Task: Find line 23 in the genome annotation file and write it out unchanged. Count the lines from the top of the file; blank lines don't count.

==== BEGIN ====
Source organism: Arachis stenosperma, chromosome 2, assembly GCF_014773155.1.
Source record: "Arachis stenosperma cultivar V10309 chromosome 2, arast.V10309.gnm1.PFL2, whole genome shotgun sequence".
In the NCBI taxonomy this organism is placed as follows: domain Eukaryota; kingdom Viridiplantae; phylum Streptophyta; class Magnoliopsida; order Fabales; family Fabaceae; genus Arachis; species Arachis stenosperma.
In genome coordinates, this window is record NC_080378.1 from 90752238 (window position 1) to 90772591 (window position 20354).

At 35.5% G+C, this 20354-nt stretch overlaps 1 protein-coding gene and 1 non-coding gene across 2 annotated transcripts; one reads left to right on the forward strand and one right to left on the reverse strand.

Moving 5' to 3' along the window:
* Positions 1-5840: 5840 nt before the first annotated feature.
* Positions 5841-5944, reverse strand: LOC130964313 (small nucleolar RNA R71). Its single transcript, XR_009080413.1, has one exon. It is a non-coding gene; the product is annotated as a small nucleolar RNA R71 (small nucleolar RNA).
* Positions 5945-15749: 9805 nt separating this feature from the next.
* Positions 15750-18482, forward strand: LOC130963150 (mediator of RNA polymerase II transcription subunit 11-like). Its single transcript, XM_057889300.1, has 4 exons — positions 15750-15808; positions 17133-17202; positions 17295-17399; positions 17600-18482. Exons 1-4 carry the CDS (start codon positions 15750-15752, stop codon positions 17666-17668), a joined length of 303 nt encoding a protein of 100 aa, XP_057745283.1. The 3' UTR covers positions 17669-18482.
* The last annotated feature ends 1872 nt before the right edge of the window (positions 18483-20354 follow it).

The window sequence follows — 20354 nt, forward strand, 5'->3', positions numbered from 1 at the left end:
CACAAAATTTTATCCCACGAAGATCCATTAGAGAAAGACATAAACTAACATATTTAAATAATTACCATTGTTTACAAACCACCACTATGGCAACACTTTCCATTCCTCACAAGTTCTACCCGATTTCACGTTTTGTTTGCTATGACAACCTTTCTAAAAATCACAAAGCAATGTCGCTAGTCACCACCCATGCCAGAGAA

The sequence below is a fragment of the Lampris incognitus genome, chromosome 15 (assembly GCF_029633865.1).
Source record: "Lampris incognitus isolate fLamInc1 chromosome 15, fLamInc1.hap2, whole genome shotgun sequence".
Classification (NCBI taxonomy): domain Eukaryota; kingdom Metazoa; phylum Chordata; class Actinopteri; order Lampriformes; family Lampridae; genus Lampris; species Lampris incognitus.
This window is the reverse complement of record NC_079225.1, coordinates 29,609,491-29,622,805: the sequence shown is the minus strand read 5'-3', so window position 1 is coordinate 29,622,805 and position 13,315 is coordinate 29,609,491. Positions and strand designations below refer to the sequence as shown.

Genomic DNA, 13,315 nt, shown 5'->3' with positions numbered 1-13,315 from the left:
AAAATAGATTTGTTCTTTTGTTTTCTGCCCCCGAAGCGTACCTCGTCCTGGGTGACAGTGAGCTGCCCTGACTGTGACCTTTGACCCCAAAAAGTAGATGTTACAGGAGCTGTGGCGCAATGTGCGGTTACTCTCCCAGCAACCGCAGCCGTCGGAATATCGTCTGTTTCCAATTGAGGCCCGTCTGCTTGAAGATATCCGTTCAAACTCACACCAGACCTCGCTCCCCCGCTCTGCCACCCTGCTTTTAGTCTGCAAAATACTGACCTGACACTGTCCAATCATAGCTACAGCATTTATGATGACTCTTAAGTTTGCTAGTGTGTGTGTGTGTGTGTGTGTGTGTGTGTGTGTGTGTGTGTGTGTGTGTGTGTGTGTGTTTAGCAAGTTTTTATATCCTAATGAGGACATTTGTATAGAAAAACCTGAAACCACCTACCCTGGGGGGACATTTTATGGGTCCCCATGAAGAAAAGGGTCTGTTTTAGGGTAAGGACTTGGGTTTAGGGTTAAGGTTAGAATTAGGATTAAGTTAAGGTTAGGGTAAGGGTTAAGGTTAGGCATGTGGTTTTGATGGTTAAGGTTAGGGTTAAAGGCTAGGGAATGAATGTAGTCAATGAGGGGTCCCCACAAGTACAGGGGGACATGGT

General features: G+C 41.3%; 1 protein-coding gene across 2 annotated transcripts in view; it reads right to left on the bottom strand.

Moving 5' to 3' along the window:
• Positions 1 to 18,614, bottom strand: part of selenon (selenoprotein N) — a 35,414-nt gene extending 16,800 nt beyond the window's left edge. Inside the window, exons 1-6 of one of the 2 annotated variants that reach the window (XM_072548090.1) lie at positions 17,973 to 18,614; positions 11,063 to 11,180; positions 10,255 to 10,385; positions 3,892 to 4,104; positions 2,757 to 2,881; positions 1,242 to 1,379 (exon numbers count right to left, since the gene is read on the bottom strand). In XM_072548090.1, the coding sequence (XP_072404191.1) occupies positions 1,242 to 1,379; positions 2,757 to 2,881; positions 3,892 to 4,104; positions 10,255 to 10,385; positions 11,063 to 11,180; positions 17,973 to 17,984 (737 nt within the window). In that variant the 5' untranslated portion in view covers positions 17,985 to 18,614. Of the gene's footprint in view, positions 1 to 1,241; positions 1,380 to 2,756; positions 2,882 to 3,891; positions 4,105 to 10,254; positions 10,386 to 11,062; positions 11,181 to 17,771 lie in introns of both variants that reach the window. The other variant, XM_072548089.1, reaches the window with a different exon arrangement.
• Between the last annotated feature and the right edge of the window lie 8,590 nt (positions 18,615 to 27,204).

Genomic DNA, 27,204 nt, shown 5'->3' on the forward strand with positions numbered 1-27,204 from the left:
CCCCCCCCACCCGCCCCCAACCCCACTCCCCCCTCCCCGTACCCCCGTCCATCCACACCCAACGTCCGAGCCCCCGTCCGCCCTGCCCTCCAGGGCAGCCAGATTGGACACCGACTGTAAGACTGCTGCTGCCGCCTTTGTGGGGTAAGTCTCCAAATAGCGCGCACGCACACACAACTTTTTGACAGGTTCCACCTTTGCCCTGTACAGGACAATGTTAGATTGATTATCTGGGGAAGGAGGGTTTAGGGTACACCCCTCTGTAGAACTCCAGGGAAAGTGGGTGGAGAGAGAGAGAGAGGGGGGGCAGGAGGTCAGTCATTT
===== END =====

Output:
• Between the last annotated feature and the right edge of the window lie 8,590 nt (positions 18,615 to 27,204).